The White Stripes’ Nova Scotia Invasion 2007 comes to an end as the band rocked Glace Bay’s famous Savoy Theatre last night and McNutt Against the Music was there to celebrate the band’s tenth anniversary in style. In our final day of week-long Stripes coverage, here’s my review.
The Savoy Theatre in Glace Bay, Nova Scotia, was built in the 1920s in the design of famed Victorian show houses. Restored in the 1970s as a concert hall, it remains elegant yet simple, classical and yet timeless. Its theatre hall, fittingly, is painted almost entirely red and white. So when the White Stripes were planning their extensive Canadian tour, it’s not surprising that they picked the Savoy to celebrate their tenth anniversary as a band.
The venue was perfect for more than just the décor, though. For one, Jack White’s family roots trace back to Nova Scotia – his grandfather is originally from Sydney Mines (his mother from Antigonish) and he’s a distant relation to some of the Cape Breton Island’s musical royalty, including fiddlers Buddy McMaster, his neice Natalie, and Ashley MacIsaac. Much of their extended Nova Scotia family was in attendance – including Ashley MacIsaac joining Dan Sartain as opening acts – and several other Stripes family members made the journey to Nova Scotia for the special occasion. Fans from as far away as Ohio and California made the trip, standing alongside a local crowd hyped to see a band of the Stripes’ stature right in their neighbourhood.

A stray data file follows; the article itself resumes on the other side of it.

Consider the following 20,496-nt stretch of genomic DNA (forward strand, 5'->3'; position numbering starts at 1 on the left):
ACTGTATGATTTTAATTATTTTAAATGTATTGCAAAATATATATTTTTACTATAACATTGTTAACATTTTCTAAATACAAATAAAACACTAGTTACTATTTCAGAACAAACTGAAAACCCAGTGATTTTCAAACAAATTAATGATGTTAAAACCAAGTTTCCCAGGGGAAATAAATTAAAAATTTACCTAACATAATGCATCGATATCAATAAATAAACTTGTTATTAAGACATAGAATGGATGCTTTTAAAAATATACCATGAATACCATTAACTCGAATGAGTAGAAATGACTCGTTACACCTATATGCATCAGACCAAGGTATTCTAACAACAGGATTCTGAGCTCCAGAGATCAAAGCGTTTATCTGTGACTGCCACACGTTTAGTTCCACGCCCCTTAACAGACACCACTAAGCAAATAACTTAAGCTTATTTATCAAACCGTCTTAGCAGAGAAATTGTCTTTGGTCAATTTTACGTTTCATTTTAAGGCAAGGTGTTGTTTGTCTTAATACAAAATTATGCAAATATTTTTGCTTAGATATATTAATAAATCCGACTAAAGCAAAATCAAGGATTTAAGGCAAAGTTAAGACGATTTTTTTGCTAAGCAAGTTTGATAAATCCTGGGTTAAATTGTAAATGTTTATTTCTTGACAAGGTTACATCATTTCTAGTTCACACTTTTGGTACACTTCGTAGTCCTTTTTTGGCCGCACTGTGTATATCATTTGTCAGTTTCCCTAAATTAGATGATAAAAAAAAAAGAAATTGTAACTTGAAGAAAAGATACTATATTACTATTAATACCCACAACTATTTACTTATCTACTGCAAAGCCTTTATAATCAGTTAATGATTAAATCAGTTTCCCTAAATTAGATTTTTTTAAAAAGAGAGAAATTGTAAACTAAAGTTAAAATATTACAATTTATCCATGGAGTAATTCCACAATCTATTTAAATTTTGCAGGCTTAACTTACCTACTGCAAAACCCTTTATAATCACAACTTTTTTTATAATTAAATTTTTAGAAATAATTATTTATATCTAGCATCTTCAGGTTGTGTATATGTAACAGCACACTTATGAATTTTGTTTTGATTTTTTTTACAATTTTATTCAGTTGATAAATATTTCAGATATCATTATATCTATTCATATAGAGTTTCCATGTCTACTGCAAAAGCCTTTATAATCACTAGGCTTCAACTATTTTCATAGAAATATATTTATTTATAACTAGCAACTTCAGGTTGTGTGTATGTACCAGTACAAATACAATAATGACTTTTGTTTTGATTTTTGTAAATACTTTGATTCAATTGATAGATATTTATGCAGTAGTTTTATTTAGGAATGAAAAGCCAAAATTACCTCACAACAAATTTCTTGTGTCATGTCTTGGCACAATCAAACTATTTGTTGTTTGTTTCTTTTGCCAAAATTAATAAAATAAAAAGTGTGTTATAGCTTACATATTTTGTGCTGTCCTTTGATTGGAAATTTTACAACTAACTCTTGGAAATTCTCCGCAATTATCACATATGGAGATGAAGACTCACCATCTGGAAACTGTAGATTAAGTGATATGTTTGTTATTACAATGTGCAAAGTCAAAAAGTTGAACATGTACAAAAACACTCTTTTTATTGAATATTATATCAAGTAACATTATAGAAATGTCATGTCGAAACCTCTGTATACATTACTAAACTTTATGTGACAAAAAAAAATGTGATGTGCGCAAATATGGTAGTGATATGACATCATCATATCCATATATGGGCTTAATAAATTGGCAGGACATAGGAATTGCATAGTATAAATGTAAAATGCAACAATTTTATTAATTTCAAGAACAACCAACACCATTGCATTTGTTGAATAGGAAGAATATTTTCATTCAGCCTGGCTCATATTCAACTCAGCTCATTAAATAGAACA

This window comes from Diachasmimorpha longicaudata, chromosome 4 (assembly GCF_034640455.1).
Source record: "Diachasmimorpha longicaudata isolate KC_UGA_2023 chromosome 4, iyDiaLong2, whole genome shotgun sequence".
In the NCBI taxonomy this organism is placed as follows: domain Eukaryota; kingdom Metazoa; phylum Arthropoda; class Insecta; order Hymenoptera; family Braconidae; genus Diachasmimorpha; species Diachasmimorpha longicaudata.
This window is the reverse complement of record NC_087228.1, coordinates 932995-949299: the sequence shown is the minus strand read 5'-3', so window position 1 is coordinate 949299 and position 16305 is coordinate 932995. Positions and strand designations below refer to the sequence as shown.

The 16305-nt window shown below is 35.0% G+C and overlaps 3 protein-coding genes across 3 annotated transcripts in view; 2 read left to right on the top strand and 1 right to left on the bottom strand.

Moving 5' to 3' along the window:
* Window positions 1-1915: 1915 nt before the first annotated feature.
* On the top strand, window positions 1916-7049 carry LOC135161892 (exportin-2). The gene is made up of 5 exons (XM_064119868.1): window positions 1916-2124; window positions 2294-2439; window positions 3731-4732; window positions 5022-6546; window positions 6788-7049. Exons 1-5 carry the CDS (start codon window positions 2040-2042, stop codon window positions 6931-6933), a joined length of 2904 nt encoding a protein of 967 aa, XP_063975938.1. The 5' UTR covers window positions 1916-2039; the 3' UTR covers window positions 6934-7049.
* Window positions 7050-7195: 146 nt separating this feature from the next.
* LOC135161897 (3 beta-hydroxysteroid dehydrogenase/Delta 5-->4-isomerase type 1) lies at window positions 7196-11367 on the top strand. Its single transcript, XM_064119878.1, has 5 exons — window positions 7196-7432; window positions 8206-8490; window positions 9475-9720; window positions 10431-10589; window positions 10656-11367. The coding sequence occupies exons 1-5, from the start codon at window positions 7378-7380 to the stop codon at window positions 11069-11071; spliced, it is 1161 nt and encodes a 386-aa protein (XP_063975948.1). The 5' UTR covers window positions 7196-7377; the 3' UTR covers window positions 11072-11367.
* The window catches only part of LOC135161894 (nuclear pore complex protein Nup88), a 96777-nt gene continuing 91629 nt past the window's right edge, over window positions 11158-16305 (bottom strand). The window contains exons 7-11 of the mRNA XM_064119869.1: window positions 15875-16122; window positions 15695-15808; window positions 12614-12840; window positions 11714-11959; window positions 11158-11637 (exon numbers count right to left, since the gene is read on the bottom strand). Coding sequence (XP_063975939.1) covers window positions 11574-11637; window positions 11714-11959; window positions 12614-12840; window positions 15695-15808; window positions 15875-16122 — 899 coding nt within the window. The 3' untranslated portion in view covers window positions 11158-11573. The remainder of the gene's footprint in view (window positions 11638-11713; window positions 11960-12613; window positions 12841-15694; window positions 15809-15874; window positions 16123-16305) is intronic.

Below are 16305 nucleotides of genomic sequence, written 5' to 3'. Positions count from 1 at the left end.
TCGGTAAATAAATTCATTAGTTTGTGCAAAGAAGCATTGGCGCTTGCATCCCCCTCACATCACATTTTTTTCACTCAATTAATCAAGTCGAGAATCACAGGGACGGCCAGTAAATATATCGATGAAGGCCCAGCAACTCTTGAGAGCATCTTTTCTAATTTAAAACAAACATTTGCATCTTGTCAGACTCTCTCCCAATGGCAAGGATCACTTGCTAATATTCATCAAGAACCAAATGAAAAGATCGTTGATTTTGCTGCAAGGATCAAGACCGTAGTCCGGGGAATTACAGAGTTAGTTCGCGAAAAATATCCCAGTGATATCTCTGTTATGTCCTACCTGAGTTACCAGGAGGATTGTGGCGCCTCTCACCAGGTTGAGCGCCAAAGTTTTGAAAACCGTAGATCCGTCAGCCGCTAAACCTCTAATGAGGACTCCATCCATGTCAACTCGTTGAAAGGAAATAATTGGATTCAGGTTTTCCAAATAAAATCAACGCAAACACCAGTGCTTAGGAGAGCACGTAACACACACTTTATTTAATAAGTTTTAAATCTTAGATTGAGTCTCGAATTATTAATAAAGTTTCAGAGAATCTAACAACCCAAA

Add all this together and what do you get? A powder keg for one hell of a party.
And what a party we got.
With the show being filmed for DVD posterity, you might think that the concert would end up a more calculated and staged affair than your traditional Stripes show. The irony is that it was exactly the opposite: it almost made the Halifax concert look like an exercise in over-preparation. The set was filled with random song riffs and teases, multi-part spontaneous medleys, last-second guitar changes and more. The crowd had no idea where Jack and Meg were going to take them next, so we all just buckled in and went along for the ride.